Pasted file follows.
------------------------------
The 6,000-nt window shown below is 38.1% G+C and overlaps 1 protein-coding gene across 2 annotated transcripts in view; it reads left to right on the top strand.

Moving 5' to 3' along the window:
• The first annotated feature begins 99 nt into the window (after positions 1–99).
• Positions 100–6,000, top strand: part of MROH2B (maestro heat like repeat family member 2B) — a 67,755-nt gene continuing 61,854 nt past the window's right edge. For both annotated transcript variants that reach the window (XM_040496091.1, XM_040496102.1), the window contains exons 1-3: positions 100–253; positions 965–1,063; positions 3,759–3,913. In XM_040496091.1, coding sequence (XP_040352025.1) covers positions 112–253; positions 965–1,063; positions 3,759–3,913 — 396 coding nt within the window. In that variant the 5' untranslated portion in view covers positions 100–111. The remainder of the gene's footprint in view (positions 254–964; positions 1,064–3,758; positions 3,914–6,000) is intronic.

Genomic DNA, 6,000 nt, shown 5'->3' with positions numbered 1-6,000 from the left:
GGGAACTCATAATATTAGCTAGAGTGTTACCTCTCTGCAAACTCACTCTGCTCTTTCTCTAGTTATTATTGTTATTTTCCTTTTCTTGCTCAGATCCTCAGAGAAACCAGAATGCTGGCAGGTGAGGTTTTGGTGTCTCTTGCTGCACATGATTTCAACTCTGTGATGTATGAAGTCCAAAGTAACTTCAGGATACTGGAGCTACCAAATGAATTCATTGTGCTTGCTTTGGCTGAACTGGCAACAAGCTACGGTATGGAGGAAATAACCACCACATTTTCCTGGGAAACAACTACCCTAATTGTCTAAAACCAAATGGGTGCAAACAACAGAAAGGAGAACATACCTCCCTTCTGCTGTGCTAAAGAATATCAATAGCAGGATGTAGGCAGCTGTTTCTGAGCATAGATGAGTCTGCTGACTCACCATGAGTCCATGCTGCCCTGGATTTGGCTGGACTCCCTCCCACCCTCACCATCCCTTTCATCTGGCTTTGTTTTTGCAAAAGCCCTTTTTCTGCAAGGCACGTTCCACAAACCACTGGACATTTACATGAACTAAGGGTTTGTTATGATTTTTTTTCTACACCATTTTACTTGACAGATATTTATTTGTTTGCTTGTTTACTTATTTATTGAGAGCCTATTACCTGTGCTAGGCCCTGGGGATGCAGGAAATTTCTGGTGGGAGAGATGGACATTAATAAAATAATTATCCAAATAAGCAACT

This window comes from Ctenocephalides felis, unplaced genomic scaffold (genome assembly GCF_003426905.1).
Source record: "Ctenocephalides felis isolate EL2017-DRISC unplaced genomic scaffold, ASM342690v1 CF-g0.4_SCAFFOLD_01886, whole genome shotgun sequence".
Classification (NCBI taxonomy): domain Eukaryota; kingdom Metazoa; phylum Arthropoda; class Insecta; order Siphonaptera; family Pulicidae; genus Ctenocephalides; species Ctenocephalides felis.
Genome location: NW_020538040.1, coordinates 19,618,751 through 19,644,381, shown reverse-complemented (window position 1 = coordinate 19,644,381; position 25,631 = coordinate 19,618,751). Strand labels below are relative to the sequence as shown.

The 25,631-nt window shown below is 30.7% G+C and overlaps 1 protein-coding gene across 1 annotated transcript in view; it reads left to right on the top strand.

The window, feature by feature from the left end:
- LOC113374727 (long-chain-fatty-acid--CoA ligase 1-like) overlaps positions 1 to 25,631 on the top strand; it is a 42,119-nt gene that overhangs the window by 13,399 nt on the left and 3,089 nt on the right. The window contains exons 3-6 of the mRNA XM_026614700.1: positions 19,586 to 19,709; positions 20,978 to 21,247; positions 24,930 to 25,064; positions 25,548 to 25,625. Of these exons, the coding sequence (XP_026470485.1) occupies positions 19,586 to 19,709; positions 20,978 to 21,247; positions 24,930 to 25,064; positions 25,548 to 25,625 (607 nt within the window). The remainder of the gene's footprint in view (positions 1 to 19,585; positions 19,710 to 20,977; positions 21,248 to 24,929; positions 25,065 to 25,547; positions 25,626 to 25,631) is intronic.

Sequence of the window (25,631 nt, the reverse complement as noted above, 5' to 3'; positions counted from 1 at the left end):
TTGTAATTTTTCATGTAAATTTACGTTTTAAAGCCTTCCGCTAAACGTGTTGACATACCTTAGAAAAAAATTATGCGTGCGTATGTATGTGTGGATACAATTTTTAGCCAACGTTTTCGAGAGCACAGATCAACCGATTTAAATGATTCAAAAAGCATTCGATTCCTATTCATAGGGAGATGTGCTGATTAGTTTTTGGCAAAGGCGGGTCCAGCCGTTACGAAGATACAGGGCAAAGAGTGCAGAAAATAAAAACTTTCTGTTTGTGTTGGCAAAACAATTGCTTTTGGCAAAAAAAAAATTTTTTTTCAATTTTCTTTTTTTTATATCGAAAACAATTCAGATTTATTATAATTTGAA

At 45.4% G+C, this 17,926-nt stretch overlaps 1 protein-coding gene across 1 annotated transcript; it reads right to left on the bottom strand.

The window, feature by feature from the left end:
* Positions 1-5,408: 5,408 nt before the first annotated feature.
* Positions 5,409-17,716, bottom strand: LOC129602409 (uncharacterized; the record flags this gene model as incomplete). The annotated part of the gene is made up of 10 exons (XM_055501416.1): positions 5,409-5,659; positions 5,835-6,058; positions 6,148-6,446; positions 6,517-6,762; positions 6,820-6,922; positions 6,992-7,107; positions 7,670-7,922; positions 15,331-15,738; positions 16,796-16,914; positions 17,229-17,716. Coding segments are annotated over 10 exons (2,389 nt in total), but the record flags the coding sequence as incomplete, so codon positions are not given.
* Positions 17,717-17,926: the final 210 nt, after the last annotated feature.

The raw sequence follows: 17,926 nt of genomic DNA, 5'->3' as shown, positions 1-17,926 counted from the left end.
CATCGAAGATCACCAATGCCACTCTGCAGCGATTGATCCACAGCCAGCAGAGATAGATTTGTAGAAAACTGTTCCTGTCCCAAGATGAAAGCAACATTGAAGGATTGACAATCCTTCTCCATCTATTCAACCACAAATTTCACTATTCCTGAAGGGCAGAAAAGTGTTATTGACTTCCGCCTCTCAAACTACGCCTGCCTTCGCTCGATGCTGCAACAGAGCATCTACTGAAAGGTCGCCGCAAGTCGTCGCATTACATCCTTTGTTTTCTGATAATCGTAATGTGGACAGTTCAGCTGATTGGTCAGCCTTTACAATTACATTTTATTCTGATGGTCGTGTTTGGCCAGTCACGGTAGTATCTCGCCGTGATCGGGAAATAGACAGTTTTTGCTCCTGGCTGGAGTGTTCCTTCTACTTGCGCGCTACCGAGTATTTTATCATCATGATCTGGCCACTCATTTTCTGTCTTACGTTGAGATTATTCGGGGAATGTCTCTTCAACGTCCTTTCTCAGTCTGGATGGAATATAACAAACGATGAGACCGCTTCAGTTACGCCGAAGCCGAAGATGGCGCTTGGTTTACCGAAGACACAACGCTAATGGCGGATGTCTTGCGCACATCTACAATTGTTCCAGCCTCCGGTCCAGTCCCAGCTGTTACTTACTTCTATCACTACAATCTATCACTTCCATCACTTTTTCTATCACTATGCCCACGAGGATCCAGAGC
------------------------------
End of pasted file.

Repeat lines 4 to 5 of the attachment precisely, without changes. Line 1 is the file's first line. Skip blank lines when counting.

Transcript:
• Positions 100–6,000, top strand: part of MROH2B (maestro heat like repeat family member 2B) — a 67,755-nt gene continuing 61,854 nt past the window's right edge. For both annotated transcript variants that reach the window (XM_040496091.1, XM_040496102.1), the window contains exons 1-3: positions 100–253; positions 965–1,063; positions 3,759–3,913. In XM_040496091.1, coding sequence (XP_040352025.1) covers positions 112–253; positions 965–1,063; positions 3,759–3,913 — 396 coding nt within the window. In that variant the 5' untranslated portion in view covers positions 100–111. The remainder of the gene's footprint in view (positions 254–964; positions 1,064–3,758; positions 3,914–6,000) is intronic.

Genomic DNA, 6,000 nt, shown 5'->3' with positions numbered 1-6,000 from the left: